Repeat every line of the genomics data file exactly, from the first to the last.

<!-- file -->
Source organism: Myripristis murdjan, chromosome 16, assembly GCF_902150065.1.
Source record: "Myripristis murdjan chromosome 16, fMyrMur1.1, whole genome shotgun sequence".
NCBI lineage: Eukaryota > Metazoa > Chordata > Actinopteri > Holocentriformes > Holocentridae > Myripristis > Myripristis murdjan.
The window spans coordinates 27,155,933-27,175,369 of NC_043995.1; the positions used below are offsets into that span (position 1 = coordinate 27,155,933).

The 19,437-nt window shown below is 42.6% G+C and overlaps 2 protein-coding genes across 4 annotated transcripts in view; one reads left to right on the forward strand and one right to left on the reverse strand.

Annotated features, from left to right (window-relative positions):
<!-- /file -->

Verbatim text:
Source organism: Myripristis murdjan, chromosome 16, assembly GCF_902150065.1.
Source record: "Myripristis murdjan chromosome 16, fMyrMur1.1, whole genome shotgun sequence".
NCBI lineage: Eukaryota > Metazoa > Chordata > Actinopteri > Holocentriformes > Holocentridae > Myripristis > Myripristis murdjan.
The window spans coordinates 27,155,933-27,175,369 of NC_043995.1; the positions used below are offsets into that span (position 1 = coordinate 27,155,933).

The 19,437-nt window shown below is 42.6% G+C and overlaps 2 protein-coding genes across 4 annotated transcripts in view; one reads left to right on the forward strand and one right to left on the reverse strand.

Annotated features, from left to right (window-relative positions):